Last time, we learned about the revival of the superhero genre of comics in the mid 1950s (the silver age of superhero comic books). We learned about the British rip-off of Fawcett’s Captain Marvel, Marvelman (written by Mick Anglo and published by L. Miller & Son). We learned about how Fawcett’s copyright of Captain Marvel lapsed and was snatched up by Marvel Comics so they could introduce their own alien version of Captain Marvel (Mar-Vell). AND we learned that DC comics eventually bought the rights to Fawcett’s Captain Marvel and began publishing him again in a comic entitled SHAZAM! (in order to avoid legal battles with Marvel Comics who now owned the copyright to the name Captain Marvel.) And if you thought all of that was confusing… just you wait.
By the early 1970s, superhero comics were being handed off to a new, younger generation of writers and artists. With this shift of creative talent there came a shift in tone in the comics themselves. The end of the silver age of superhero comic books happened gradually as writers introduced more cynicism and world-weariness into the stories they wrote. Social justice and drug abuse were explored in the pages of Green Lantern/Green Arrow and Amazing Spider-Man. The rigid boundaries of the comics code authority were challenged and pushed. But the last nail in the coffin was when Spider-Man failed to save his girlfriend, Gwen Stacy, from his arch-nemesis, the Green Goblin. “The Night Gwen Stacy Died” (Amazing Spider-Man #121, published June 1973) marks the definitive end of the silver age of superhero comics. Never before had a superhero failed to save his girlfriend. It was the end of an era, and the beginning of the bronze age of superhero comics.
It was during this shift in the comics world that writer and artist Jim Starlin began writing Captain Marvel (Mar-Vell) for Marvel Comics. During Starlin’s run, Captain Marvel gained a cult following among fans. Before this, he had never been a popular character, but Marvel Comics continued to publish his book in order to hold on to the copyright! Starlin’s most famous Captain Marvel stories set him against Thanos, the mad alien from Titan who was in love with Death and sought to destroy all life in the universe in order to impress her (yes, Death is embodied in a female cosmic entity and Thanos literally loves her).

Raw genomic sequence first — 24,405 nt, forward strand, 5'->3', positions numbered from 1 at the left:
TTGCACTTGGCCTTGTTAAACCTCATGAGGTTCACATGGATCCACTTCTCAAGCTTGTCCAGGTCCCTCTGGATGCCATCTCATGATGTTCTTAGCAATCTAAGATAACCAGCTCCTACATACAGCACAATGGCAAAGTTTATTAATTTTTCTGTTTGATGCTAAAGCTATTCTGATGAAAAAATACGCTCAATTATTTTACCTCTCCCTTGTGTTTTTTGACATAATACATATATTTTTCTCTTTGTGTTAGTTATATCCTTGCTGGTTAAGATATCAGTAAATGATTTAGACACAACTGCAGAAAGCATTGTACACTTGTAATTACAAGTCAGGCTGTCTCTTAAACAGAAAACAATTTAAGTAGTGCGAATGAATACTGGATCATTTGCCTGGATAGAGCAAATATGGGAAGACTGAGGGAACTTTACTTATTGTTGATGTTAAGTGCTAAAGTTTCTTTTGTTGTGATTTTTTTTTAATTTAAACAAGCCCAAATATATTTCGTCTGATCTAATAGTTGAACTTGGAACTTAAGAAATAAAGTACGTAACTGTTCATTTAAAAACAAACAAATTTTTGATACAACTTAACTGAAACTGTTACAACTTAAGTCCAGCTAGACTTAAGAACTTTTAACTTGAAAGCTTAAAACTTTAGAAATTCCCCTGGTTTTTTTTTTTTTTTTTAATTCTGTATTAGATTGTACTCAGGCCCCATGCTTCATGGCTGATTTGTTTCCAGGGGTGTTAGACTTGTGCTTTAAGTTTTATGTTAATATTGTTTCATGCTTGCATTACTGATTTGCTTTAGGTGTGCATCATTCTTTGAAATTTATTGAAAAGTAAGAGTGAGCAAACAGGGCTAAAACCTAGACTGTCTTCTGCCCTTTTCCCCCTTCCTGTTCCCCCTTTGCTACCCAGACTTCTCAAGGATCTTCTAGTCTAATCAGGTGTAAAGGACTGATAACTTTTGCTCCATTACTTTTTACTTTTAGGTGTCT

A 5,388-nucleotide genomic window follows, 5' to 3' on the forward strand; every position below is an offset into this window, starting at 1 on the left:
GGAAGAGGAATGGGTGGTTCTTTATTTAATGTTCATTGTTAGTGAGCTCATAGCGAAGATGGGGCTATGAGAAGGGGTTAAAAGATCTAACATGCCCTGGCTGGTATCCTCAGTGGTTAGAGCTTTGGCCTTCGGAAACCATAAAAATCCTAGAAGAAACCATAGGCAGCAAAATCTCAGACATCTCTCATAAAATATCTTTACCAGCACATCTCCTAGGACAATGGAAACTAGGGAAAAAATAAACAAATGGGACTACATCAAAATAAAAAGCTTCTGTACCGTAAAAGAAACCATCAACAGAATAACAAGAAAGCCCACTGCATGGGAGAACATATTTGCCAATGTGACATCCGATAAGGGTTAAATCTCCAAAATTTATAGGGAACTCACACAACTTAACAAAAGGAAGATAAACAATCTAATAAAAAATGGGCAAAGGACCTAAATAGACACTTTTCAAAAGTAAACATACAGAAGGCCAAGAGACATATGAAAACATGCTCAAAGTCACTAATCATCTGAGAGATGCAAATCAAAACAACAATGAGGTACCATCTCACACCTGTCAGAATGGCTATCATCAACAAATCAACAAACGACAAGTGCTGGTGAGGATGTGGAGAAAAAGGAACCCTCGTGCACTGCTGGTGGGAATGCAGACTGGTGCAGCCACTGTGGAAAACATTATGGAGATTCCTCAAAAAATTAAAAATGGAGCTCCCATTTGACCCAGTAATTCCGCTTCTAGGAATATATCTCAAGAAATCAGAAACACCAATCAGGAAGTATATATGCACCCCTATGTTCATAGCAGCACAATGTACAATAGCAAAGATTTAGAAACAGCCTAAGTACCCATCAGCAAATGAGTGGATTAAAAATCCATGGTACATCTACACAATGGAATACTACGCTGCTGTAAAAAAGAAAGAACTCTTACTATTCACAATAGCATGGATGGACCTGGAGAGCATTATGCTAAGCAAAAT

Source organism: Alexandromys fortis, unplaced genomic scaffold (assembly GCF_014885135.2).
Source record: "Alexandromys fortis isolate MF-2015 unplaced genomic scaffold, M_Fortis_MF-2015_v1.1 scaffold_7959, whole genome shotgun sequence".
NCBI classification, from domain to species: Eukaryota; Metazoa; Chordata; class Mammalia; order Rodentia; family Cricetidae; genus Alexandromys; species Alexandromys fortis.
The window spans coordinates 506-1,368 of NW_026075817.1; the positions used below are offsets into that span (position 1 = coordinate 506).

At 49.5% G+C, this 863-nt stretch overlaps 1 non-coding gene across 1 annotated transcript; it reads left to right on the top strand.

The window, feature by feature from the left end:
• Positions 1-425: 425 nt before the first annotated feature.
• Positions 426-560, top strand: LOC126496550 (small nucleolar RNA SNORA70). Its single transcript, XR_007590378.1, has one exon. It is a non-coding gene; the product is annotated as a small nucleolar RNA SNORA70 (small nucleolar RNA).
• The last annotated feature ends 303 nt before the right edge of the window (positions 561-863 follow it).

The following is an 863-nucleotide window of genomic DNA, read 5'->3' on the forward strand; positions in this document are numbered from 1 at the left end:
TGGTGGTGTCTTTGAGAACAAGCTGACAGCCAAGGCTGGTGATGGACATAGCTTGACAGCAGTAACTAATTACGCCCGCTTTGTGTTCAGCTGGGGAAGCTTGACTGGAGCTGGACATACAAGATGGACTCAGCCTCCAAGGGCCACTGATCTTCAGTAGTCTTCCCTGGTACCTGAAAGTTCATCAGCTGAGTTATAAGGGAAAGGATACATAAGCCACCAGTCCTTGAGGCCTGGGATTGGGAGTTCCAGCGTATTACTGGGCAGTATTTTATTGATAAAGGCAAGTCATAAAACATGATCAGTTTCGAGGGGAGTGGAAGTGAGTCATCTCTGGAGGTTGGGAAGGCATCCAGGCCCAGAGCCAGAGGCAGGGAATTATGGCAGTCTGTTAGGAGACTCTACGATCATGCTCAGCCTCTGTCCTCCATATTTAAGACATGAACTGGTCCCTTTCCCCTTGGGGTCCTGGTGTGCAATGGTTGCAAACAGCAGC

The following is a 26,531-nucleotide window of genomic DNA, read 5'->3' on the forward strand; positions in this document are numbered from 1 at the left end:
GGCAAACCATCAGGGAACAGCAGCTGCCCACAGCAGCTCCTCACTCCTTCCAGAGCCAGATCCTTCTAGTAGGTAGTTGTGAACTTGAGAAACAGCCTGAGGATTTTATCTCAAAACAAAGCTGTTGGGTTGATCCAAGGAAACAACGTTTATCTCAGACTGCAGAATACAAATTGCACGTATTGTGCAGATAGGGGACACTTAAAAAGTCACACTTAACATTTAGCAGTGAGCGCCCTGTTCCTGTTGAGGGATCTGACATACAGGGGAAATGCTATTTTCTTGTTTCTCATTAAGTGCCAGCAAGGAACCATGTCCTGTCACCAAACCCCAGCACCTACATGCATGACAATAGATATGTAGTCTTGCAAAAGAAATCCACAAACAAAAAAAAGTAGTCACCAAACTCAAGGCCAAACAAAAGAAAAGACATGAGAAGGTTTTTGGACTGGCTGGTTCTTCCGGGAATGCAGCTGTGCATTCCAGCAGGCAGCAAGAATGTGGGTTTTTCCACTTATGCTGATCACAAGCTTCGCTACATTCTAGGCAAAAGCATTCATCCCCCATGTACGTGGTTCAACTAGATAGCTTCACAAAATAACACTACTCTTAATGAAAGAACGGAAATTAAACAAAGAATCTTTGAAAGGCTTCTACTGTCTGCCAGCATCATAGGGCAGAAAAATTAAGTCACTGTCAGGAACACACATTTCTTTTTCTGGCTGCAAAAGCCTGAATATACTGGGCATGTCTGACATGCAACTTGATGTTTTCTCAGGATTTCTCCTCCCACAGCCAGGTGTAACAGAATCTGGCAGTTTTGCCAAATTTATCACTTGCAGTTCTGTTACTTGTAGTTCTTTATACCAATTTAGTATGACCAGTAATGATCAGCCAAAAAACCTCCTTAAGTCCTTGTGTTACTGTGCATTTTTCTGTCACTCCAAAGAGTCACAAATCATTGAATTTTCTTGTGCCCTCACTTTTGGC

In 1982 Jim Starlin wrote and drew “The Death of Captain Marvel”, Marvel Comic’s first graphic novel, published in the style of European “albums” or as we now know them, trade paperbacks. In this story, Mar-Vell finds out he has cancer and struggles with the reality of dying of a disease rather than on his feet as a warrior. Mar-Vell remains one of the few comic characters who has never been revived from death. Of course, Marvel Comics still needed to keep the copyright to Captain Marvel, so a string of other heroes quickly followed him, taking up the mantle.
The same year Marvel killed off Mar-Vell, the head of their division in Great Britain left Marvel to publish his own comics. Dez Skinn worked for Marvel from 1979-1980, republishing their books for the British market. In 1982, Skinn founded his own publishing company, Quality Communications, and launched a monthly anthology comic entitled “Warrior”. One of the features that Skinn wanted for this anthology was a relaunch of Marvelman. Marvelman had been out of print since 1963 and the publisher L. Miller & Son had folded. So Skinn purchased the rights from the official receiver in the court system. According to Skinn, he also went to the original writer of Marvelman, Mick Anglo for permission who told him to do as he liked. That’s exactly what Skinn did. Warrior #1 launched in March 1982 written by Alan Moore. Moore also wrote another feature for Warrior, entitled “V for Vendetta.”
Moore’s version of Marvelman was much darker and more adult than Anglo’s original run. The stories are graphic, violent and cerebral, exploring the real world implications of super-powered beings, to horrifying conclusions. These early stories by Moore set the stage for his deconstruction of the superhero genre when he wrote Watchmen for DC in 1986. (This was one of the major markers of the end of the bronze age and the beginning of the modern age of superhero comics.)
In 1984, Skinn’s company Quality Communications published a Marvelman Special #1 reprinting the original Marvelman stories from the 1950s. Marvel Comics accused them of trademark infringement since it had Marvel in the title. On top of this, Moore and Skinn had a falling out over financial issues. This led to Marvelman no longer appearing in Warrior after issue #21. When the comic was canceled after issue #26 due to poor sales, Skinn licensed Marvelman and many of the other characters from Warrior to an American comic publisher called Pacific Comics. Pacific went out of business a few months later, and a second American publisher, Eclipse Comics picked up the rights.